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Robert Underwood Johnson, Clarence Clough Buell, Battles and Leaders of the Civil War. Volume 3., The first day at Gettysburg. (search)
minary. From a photograph. Chambersburg to Carlisle, he ordered, for the next day's moves, the First and Eleventh corps to Gettysburg, under Reynolds, the Third to Emmitsburg, the Second to Taneytown, the Fifth to Hanover, and the Twelfth to Two Taverns, directing Slocum to take command of the Fifth in addition to his own. The Sixth Corps was left at Manchester, thirty-four miles from Gettysburg, to await orders. But Meade, while conforming to the current of Lee's movement, was not merely dr Steinwehr's division and two batteries on Cemetery Hill, as a rallying-point. By 1 o'clock, when this corps was arriving, Buford had reported Ewell's approach by the Heidlersburg road, and Howard called on Sickles at Emmitsburg and Slocum at Two Taverns for aid, to which both these officers promptly responded. It was now no longer a question of prolonging Doubleday's line, but of protecting it against Ewell whilst engaged in front with Hill. Schurz's two divisions, hardly 6000 effectives, a
Robert Underwood Johnson, Clarence Clough Buell, Battles and Leaders of the Civil War. Volume 3., Hancock and Howard in the first day's fight. (search)
ht flank being turned, but to push forward a thick line of skirmishers to seize the point first indicated [Oak Hill], as a relief and support to the First Corps. Meanwhile word was sent to General Sickles, commanding Third Corps, and General Slocum, commanding Twelfth, informing them of the situation of affairs, with a request that General Sickles forward my dispatch to General Meade. General Sickles was at that time, about 1 P. M., near Emmitsburg, and General Slocum reported to be near Two Taverns, distant between four and five miles from Gettysburg. At 2 P. M. a report of the state of things as then existing was sent to General Meade directly. About this time I left my chief-of-staff to execute orders, and went to the First Corps. I found General Doubleday about a quarter of a mile beyond the seminary. His Third Division was drawn up to his front and left, facing toward the north-west, making a large angle with the ridge. The artillery of this division was engaging the enemy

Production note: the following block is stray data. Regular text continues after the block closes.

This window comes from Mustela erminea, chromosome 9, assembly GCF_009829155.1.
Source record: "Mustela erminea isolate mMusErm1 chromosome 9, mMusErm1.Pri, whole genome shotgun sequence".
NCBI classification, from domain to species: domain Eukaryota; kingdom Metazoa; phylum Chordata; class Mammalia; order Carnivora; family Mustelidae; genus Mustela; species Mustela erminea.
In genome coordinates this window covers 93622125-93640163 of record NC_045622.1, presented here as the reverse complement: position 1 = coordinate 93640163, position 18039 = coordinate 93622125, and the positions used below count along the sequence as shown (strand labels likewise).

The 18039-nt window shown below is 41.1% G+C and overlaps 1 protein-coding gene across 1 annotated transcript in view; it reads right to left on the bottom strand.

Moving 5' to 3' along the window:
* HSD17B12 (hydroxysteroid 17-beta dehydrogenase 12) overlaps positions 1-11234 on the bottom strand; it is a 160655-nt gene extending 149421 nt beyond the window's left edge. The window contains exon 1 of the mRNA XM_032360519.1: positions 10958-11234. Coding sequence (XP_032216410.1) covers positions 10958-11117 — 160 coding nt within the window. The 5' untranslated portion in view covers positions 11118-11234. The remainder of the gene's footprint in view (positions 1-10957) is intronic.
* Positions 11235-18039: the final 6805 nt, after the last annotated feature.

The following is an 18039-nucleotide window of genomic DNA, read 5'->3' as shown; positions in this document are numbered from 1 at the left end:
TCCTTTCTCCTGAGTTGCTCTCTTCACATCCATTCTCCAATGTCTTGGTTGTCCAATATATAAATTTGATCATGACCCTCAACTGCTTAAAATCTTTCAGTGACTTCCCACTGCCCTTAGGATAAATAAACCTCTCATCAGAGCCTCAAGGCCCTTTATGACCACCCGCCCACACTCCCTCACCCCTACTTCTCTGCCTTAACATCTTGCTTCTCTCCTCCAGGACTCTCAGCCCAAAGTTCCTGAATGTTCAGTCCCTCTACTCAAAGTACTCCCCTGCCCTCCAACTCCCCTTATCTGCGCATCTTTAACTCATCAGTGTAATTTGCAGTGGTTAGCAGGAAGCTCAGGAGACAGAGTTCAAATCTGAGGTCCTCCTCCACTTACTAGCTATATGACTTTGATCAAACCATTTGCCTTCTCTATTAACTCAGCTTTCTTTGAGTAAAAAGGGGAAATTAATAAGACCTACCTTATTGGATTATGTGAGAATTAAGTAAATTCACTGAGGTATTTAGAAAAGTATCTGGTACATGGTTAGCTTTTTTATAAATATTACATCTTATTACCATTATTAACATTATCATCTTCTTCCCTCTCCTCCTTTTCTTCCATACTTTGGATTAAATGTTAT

Robert Underwood Johnson, Clarence Clough Buell, Battles and Leaders of the Civil War. Volume 3., chapter 4.58 (search)
aracter of these complaints will be understood when I quote from General Williams that they consist. in wholly ignoring the operations of the First Division and in repudiating most of the material statements of my report as temporary commander of this army corps ; also in ignoring the splendid conduct of Greene's brigade, which held our intrenched line on the right, and in giving credit for Greene's fight to Geary's division, which was not in the fight at all, but got lost on the road to Two Taverns. General Williams concludes his protest in these words, referring to General Meade's official report of Gettysburg: I confess to have read that part of his official report relating to the Twelfth Corps with a mixed feeling of astonishment and regret. See foot-note, p. 316.--editors. I could amplify similar proofs, showing the characteristic inaccuracy of General Meade in his official reports of his military operations, but will not now trespass upon your space in that direction. G